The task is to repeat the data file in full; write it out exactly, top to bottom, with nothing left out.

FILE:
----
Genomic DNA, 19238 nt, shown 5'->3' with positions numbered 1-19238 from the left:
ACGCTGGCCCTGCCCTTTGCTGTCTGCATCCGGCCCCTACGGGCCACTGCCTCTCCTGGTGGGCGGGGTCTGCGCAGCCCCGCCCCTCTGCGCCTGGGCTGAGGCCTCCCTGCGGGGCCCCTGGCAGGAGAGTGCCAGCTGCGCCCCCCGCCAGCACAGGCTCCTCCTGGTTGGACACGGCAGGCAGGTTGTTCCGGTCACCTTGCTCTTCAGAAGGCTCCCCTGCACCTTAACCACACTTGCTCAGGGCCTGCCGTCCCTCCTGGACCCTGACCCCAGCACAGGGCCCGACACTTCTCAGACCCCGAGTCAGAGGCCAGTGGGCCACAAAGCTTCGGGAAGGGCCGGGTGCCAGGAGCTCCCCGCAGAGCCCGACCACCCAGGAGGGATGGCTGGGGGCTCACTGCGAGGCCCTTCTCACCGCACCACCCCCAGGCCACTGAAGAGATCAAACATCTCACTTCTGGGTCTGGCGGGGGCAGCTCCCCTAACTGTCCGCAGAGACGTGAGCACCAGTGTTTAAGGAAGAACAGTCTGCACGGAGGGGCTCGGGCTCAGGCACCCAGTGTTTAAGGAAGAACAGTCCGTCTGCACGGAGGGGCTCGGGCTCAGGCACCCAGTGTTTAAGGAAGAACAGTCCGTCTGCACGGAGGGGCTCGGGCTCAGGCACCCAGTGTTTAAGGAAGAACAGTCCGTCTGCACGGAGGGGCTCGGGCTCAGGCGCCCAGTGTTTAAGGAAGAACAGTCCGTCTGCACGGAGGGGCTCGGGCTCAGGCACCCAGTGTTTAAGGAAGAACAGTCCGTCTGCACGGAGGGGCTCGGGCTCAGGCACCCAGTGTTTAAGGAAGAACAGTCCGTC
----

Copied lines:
Genomic DNA, 19238 nt, shown 5'->3' with positions numbered 1-19238 from the left:
ACGCTGGCCCTGCCCTTTGCTGTCTGCATCCGGCCCCTACGGGCCACTGCCTCTCCTGGTGGGCGGGGTCTGCGCAGCCCCGCCCCTCTGCGCCTGGGCTGAGGCCTCCCTGCGGGGCCCCTGGCAGGAGAGTGCCAGCTGCGCCCCCCGCCAGCACAGGCTCCTCCTGGTTGGACACGGCAGGCAGGTTGTTCCGGTCACCTTGCTCTTCAGAAGGCTCCCCTGCACCTTAACCACACTTGCTCAGGGCCTGCCGTCCCTCCTGGACCCTGACCCCAGCACAGGGCCCGACACTTCTCAGACCCCGAGTCAGAGGCCAGTGGGCCACAAAGCTTCGGGAAGGGCCGGGTGCCAGGAGCTCCCCGCAGAGCCCGACCACCCAGGAGGGATGGCTGGGGGCTCACTGCGAGGCCCTTCTCACCGCACCACCCCCAGGCCACTGAAGAGATCAAACATCTCACTTCTGGGTCTGGCGGGGGCAGCTCCCCTAACTGTCCGCAGAGACGTGAGCACCAGTGTTTAAGGAAGAACAGTCTGCACGGAGGGGCTCGGGCTCAGGCACCCAGTGTTTAAGGAAGAACAGTCCGTCTGCACGGAGGGGCTCGGGCTCAGGCACCCAGTGTTTAAGGAAGAACAGTCCGTCTGCACGGAGGGGCTCGGGCTCAGGCACCCAGTGTTTAAGGAAGAACAGTCCGTCTGCACGGAGGGGCTCGGGCTCAGGCGCCCAGTGTTTAAGGAAGAACAGTCCGTCTGCACGGAGGGGCTCGGGCTCAGGCACCCAGTGTTTAAGGAAGAACAGTCCGTCTGCACGGAGGGGCTCGGGCTCAGGCACCCAGTGTTTAAGGAAGAACAGTCCGTC